Epilepsy is more common in autistic people than in the general population with symptoms most likely to develop in the teenage years. 

Epilepsy is more likely to occur if someone in the family has the disorder. Autism is also more likely in families who have cases of epilepsy. Epilepsy and autism often occur together.

Scientists believe epilepsy and autism are related because they have found genes linked to both disorders. There are several genetic disorders that are linked to early-onset epilepsy and features of autism

  • Rett syndrome
  • Fragile X syndrome
  • Tuberous sclerosis

Scientists believe that variations in certain genes along with other factors, such as chemical processes in the body and the environment, lead to the brain being ‘overactive’. 

Common symptoms of epilepsy in autism

Jump to: Common symptoms of epilepsy in autism Types of epileptic seizure

Common symptoms of epilepsy in autism

Epilepsy can occur before or after autism symptoms develop. 

Epilepsy causes people to have seizures. 

Signs that someone is having a seizure include

  • temporary confusion
  • a staring spell
  • uncontrollable jerking movements of the arms and legs
  • loss of consciousness or awareness

Most autistic people with epilepsy have their first seizure as a teenager. In people without autism, the risk of epilepsy is greatest in a child’s first year.

Diagnosing epilepsy in autistic people is complicated because

  • stereotyped movements common to autism can be mistaken for epileptic seizures
  • autistic people might have difficulty tolerating tests for epilepsy such as brain scans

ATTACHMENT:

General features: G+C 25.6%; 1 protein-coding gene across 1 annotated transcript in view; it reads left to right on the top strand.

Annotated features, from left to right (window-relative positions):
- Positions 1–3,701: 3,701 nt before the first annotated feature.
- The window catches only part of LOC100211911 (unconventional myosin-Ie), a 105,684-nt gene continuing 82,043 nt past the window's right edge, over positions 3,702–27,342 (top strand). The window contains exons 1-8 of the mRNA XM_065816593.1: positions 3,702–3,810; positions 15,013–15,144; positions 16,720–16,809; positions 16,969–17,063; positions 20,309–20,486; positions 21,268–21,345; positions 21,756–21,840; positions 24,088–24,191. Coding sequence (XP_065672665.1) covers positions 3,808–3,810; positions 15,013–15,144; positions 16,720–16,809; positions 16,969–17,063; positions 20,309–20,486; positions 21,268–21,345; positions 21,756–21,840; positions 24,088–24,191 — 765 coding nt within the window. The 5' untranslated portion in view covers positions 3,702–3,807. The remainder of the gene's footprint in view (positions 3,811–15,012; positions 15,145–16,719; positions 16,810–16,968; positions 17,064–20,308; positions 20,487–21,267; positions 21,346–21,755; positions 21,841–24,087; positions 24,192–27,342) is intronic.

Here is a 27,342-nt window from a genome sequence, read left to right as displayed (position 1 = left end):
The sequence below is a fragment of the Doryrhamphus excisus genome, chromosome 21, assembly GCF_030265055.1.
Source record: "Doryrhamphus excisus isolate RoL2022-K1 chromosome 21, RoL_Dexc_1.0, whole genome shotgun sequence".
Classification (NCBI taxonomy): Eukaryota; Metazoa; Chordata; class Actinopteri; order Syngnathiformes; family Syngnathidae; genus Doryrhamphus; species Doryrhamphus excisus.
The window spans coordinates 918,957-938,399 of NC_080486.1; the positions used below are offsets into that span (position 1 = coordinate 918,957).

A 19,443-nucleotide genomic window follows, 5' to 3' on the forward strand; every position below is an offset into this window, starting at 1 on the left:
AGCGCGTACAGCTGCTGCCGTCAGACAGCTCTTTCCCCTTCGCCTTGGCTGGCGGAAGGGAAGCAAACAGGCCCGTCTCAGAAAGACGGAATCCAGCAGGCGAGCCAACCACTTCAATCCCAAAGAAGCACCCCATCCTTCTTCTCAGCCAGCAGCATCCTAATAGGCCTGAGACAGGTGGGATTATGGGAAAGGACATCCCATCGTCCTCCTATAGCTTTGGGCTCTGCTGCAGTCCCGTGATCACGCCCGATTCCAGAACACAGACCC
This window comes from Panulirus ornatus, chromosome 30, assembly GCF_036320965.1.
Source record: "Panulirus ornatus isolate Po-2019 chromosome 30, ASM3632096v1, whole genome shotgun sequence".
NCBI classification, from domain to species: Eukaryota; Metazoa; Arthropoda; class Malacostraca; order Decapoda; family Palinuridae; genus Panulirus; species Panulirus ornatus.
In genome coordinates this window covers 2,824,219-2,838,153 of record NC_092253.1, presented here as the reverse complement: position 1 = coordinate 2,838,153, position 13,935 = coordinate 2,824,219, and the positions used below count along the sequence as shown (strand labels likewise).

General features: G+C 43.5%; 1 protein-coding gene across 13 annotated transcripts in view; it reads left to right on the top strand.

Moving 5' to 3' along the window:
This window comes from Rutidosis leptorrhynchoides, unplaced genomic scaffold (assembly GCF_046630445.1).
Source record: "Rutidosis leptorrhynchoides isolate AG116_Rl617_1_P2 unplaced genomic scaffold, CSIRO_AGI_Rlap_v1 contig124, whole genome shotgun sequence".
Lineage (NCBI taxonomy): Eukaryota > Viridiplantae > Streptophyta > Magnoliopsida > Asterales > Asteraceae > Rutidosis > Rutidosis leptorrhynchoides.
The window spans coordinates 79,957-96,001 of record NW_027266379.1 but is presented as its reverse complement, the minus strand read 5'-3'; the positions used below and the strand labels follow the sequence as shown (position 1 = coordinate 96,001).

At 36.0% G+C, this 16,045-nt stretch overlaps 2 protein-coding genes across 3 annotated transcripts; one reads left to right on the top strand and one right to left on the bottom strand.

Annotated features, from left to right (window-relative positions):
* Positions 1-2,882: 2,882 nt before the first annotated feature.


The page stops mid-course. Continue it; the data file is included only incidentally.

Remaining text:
Types of epileptic seizure

1.    Focal seizures

These seizures start in one area on one side of the brain. The person having a focal seizure might experience 

  • involuntary jerking of a body part
  • tingling
  • dizziness
  • flashing lights

Things might look, smell, feel, taste or sound different. Their emotions might change. Sometimes the person might lose consciousness or awareness. They might stare into space or perform repetitive movements, such as hand rubbing or repetitive swallowing.

2.    Generalised seizures

These seizures affect both sides of the brain. There are six forms of generalised seizure

  • loss of awareness, staring into space or subtle body movements such as eye blinking (absence seizures)
  • stiffening of muscles, sometimes causing a person to fall to the ground (tonic seizures)
  • suddenly collapsing (atonic seizures)
  • rhythmic, jerking muscle movements, usually in the neck, face and arms (clonic seizures)
  • sudden brief jerks or twitches in the arms and legs (myoclonic seizures)
  • abrupt loss of consciousness, body stiffening and shaking, and sometimes loss of bladder control or biting your tongue (tonic-clonic seizures)



So many of the unexpected and preventable deaths in the news are of people with autism and epilepsy. No-one ever said our son was more likely to die.

Parent

I am having a very hard time with my own epilepsy; a seizure at the wrong time in the wrong place could kill me and that terrifies me. It makes me worry for the future of my two girls, both of whom also have autism

Mum

What you can do about epilepsy

Jump to: What you can do about epilepsy Find out more

What you can do about epilepsy

Most people with epilepsy take anti-epileptic drugs. These drugs control the electrical activity in the brain that causes seizures and often need to be taken for a lifetime. There are many anti-epileptic drugs and your doctor will prescribe one depending on the type of seizures you are experiencing. 

Other treatment options include 

  • special diets
  • nerve stimulation
  • brain stimulation
  • brain surgery

We don’t know which drugs are effective for autistic people with epilepsy. Some may even be harmful. Research studies involving autistic people with and without epilepsy will improve our understanding of how to manage symptoms and prevent autistic people dying early.

Find out more

Read our leaflet on epilepsy and autism.